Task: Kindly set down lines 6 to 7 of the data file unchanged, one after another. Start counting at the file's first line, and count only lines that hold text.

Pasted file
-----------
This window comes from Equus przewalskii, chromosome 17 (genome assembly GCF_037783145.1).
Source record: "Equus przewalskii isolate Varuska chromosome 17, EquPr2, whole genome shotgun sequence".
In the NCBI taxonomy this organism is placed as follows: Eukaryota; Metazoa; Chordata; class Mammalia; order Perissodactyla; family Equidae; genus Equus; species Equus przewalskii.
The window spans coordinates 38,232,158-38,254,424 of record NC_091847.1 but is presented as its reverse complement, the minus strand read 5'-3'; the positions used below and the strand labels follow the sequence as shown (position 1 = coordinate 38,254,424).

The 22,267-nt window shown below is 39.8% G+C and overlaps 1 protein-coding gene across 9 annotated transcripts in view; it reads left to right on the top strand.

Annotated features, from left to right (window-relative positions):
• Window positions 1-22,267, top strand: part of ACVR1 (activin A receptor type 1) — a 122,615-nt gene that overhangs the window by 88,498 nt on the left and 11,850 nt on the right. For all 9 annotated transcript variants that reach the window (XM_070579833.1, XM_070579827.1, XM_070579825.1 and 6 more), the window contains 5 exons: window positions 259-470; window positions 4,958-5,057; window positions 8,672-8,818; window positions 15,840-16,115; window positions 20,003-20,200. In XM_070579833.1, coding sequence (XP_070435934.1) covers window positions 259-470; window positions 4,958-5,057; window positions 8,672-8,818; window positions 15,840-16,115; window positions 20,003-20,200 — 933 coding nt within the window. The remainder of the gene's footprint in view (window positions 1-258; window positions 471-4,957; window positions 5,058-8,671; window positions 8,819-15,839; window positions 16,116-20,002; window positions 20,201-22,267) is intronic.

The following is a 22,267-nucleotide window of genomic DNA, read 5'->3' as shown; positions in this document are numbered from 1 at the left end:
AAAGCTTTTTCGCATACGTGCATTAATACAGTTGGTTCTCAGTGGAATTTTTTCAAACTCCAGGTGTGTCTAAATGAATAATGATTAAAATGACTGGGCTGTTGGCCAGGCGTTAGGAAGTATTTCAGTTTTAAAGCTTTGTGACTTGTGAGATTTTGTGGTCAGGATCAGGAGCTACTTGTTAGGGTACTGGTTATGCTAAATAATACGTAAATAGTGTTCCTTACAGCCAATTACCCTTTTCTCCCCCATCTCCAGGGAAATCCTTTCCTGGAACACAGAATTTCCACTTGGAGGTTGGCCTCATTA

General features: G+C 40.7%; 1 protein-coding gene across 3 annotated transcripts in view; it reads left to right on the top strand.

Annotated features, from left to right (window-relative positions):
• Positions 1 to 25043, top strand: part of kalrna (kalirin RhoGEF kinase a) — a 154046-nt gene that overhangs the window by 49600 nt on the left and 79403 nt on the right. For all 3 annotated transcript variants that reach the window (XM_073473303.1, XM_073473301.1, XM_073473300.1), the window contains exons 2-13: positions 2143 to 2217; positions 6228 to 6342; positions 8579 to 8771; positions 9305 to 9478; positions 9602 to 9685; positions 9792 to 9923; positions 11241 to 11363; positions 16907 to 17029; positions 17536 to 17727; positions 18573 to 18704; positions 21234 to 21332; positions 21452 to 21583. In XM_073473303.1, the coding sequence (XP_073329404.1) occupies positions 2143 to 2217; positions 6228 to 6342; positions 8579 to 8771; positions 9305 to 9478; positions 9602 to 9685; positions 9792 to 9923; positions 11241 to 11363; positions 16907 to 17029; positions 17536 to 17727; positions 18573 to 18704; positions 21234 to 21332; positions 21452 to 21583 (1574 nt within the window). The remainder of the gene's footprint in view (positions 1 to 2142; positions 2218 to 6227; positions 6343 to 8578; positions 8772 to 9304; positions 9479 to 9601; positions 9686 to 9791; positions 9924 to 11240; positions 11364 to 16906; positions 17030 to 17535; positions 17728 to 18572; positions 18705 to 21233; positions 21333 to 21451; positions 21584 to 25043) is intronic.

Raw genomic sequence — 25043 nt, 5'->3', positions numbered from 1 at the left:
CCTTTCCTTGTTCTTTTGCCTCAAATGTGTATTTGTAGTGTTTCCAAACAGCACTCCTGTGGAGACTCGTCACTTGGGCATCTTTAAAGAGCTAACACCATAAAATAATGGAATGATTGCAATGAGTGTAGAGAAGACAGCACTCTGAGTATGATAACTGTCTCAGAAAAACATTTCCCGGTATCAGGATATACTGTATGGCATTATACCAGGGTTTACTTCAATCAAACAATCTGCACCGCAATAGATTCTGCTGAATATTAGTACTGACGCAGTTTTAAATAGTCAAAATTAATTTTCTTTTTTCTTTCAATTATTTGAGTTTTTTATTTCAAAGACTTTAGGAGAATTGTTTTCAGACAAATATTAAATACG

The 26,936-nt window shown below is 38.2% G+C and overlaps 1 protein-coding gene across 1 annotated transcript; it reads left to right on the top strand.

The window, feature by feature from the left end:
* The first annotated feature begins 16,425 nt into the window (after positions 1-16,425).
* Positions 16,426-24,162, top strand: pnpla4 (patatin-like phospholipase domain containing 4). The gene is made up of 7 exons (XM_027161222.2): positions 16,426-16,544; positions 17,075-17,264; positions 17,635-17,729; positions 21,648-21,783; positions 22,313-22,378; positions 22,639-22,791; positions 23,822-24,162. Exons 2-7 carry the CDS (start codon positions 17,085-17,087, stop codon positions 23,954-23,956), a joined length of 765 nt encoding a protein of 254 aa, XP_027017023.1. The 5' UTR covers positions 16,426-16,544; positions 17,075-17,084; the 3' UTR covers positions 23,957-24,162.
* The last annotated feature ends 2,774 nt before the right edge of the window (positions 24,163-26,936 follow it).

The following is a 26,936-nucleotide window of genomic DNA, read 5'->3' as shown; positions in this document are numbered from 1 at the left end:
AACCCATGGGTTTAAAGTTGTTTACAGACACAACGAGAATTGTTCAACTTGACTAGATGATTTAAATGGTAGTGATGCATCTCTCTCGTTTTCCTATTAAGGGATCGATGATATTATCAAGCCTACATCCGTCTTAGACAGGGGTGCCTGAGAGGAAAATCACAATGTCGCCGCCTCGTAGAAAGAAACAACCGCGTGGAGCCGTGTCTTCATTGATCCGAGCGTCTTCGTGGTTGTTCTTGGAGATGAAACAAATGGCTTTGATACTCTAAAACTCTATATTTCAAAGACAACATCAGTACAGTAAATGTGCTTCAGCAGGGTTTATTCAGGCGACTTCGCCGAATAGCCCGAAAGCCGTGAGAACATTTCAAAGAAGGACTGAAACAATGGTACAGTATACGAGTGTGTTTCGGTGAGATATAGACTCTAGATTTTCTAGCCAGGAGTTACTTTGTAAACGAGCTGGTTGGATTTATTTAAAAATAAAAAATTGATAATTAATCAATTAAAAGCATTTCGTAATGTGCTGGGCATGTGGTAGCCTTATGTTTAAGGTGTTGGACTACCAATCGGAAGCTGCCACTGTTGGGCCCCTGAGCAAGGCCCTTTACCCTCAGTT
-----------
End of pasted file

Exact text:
Annotated features, from left to right (window-relative positions):
• Window positions 1-22,267, top strand: part of ACVR1 (activin A receptor type 1) — a 122,615-nt gene that overhangs the window by 88,498 nt on the left and 11,850 nt on the right. For all 9 annotated transcript variants that reach the window (XM_070579833.1, XM_070579827.1, XM_070579825.1 and 6 more), the window contains 5 exons: window positions 259-470; window positions 4,958-5,057; window positions 8,672-8,818; window positions 15,840-16,115; window positions 20,003-20,200. In XM_070579833.1, coding sequence (XP_070435934.1) covers window positions 259-470; window positions 4,958-5,057; window positions 8,672-8,818; window positions 15,840-16,115; window positions 20,003-20,200 — 933 coding nt within the window. The remainder of the gene's footprint in view (window positions 1-258; window positions 471-4,957; window positions 5,058-8,671; window positions 8,819-15,839; window positions 16,116-20,002; window positions 20,201-22,267) is intronic.